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politics

Is the City About to Crack Down on Homelessness?

Just re-added to a proposed new bylaw: a provision that would seemingly prohibit sleeping on the streets.

Photo by {a href="http://www.flickr.com/photos/ddotg/4985951851/"}DdotG{/a} from the {a href="http://www.flickr.com/groups/torontoist"}Torontoist Flickr Pool{/a}.

“No person shall, without approval of the general manager, camp, dwell or lodge on a street.”

If that sounds familiar, it may be because we first discussed those words last month. They are—or were—part of a proposed new streets harmonization bylaw, which attempts to bring order to a patchwork of regulations left over from pre-amalgamation days. The provision would, or so some homeless advocates worried, effectively prohibit sleeping on the streets.

As the proposal went through the usual process of being discussed with the community and by staff internally, that provision got stripped out, and no reference to dwelling or lodging on the street was included in the streets bylaw that went to the Public Works committee today for discussion [PDF]. Homeless advocates were relieved.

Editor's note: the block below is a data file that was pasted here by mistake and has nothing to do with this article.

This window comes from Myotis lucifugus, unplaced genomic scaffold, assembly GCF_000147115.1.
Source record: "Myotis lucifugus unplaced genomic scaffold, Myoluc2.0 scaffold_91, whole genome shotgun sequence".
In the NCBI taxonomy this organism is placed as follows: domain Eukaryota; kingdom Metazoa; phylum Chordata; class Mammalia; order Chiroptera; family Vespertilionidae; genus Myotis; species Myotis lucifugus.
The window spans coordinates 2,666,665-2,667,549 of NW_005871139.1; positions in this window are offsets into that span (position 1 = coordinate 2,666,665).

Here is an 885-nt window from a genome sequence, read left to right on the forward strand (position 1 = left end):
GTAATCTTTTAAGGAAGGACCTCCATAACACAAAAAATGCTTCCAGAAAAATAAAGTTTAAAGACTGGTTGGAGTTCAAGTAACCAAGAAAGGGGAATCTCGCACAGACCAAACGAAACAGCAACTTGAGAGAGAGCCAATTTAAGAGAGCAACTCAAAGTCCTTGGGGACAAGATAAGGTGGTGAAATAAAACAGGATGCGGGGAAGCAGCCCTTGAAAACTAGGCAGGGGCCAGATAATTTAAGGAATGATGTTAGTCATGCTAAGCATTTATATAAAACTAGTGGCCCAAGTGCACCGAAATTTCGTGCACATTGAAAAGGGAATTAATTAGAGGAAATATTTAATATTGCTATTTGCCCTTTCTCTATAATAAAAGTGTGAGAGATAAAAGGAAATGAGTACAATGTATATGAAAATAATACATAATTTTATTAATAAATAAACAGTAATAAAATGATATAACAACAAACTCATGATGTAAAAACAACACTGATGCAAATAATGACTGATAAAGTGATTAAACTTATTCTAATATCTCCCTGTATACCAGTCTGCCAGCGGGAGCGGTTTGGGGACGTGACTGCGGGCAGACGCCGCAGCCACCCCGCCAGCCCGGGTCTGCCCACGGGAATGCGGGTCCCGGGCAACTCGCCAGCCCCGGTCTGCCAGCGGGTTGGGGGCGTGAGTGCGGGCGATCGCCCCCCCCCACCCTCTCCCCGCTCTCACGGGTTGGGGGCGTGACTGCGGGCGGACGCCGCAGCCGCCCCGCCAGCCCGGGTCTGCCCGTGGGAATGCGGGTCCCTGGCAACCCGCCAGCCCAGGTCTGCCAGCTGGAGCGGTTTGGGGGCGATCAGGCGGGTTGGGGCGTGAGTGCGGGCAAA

As it turns out, that relief may have been premature.

During the debate Councillor David Shiner (Ward 24, Willowdale) reintroduced that provision as an amendment to the streets bylaw. After some discussion at the meeting he modified it with the following addition: “subject to application of the City’s interdepartmental protocol for homeless people camping in public spaces.” So, it seems: if the municipal government has a protocol for dealing with homelessness which permits sleeping on the streets, then sleeping on the streets may be permitted. If, however, the City has no such policy (and of course the City can change its own policies), then the bylaw prohibiting camping on the street would take effect.

The Public Works committee, in a vote a few minutes ago, passed the harmonized bylaw with that amendment; it will now go to a meeting of full city council for a final debate and vote.

CLARIFICATION: Councillor Gord Perks maintains that the effect of the addition to the amendment is that the current City protocol is attached to the motion itself, meaning perhaps that the City might not be able to change it so easily. There is still some confusion about the precise implications of the amendment; we’ll update with additional details as they become available.

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